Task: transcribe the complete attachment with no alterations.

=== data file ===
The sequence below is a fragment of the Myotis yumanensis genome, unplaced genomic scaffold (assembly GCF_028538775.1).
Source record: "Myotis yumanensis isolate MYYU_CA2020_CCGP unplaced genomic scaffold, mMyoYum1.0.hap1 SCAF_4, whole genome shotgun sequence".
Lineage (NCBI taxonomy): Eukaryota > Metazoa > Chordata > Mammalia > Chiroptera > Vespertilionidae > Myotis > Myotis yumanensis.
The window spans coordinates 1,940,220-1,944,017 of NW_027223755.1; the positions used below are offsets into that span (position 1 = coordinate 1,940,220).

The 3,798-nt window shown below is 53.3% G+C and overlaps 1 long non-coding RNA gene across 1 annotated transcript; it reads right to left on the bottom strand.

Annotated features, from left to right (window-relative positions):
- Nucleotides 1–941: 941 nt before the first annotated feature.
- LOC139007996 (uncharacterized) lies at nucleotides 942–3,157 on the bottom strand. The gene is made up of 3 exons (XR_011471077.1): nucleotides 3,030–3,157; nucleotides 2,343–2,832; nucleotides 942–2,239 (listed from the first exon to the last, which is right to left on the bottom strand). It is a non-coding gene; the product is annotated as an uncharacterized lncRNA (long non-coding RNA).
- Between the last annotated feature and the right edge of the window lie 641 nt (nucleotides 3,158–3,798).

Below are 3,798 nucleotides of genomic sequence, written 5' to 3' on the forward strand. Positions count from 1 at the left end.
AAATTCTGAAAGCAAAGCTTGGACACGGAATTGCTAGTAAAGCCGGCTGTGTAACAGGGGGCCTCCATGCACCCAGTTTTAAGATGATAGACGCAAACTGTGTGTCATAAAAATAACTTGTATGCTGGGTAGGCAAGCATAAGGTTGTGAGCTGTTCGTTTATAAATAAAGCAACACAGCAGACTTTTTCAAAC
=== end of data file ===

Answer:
The sequence below is a fragment of the Myotis yumanensis genome, unplaced genomic scaffold (assembly GCF_028538775.1).
Source record: "Myotis yumanensis isolate MYYU_CA2020_CCGP unplaced genomic scaffold, mMyoYum1.0.hap1 SCAF_4, whole genome shotgun sequence".
Lineage (NCBI taxonomy): Eukaryota > Metazoa > Chordata > Mammalia > Chiroptera > Vespertilionidae > Myotis > Myotis yumanensis.
The window spans coordinates 1,940,220-1,944,017 of NW_027223755.1; the positions used below are offsets into that span (position 1 = coordinate 1,940,220).

The 3,798-nt window shown below is 53.3% G+C and overlaps 1 long non-coding RNA gene across 1 annotated transcript; it reads right to left on the bottom strand.

Annotated features, from left to right (window-relative positions):
- Nucleotides 1–941: 941 nt before the first annotated feature.
- LOC139007996 (uncharacterized) lies at nucleotides 942–3,157 on the bottom strand. The gene is made up of 3 exons (XR_011471077.1): nucleotides 3,030–3,157; nucleotides 2,343–2,832; nucleotides 942–2,239 (listed from the first exon to the last, which is right to left on the bottom strand). It is a non-coding gene; the product is annotated as an uncharacterized lncRNA (long non-coding RNA).
- Between the last annotated feature and the right edge of the window lie 641 nt (nucleotides 3,158–3,798).

Below are 3,798 nucleotides of genomic sequence, written 5' to 3' on the forward strand. Positions count from 1 at the left end.
AAATTCTGAAAGCAAAGCTTGGACACGGAATTGCTAGTAAAGCCGGCTGTGTAACAGGGGGCCTCCATGCACCCAGTTTTAAGATGATAGACGCAAACTGTGTGTCATAAAAATAACTTGTATGCTGGGTAGGCAAGCATAAGGTTGTGAGCTGTTCGTTTATAAATAAAGCAACACAGCAGACTTTTTCAAAC